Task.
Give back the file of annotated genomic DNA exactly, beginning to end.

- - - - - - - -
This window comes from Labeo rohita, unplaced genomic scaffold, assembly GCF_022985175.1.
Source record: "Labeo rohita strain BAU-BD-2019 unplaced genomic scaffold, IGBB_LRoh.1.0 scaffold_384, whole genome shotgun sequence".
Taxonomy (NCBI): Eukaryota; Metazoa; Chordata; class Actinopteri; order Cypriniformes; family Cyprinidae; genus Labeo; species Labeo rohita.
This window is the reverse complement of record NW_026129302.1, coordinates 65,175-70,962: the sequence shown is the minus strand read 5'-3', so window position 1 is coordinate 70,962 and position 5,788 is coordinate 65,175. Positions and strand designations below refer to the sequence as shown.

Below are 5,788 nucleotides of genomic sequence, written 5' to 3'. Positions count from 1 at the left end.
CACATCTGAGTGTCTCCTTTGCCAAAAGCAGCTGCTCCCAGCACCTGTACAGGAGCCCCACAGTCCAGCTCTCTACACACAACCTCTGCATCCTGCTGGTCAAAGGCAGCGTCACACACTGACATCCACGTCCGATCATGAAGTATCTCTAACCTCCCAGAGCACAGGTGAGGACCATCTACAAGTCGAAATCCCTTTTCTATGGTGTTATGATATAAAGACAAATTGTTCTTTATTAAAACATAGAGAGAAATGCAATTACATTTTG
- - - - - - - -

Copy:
This window comes from Labeo rohita, unplaced genomic scaffold, assembly GCF_022985175.1.
Source record: "Labeo rohita strain BAU-BD-2019 unplaced genomic scaffold, IGBB_LRoh.1.0 scaffold_384, whole genome shotgun sequence".
Taxonomy (NCBI): Eukaryota; Metazoa; Chordata; class Actinopteri; order Cypriniformes; family Cyprinidae; genus Labeo; species Labeo rohita.
This window is the reverse complement of record NW_026129302.1, coordinates 65,175-70,962: the sequence shown is the minus strand read 5'-3', so window position 1 is coordinate 70,962 and position 5,788 is coordinate 65,175. Positions and strand designations below refer to the sequence as shown.

Below are 5,788 nucleotides of genomic sequence, written 5' to 3'. Positions count from 1 at the left end.
CACATCTGAGTGTCTCCTTTGCCAAAAGCAGCTGCTCCCAGCACCTGTACAGGAGCCCCACAGTCCAGCTCTCTACACACAACCTCTGCATCCTGCTGGTCAAAGGCAGCGTCACACACTGACATCCACGTCCGATCATGAAGTATCTCTAACCTCCCAGAGCACAGGTGAGGACCATCTACAAGTCGAAATCCCTTTTCTATGGTGTTATGATATAAAGACAAATTGTTCTTTATTAAAACATAGAGAGAAATGCAATTACATTTTG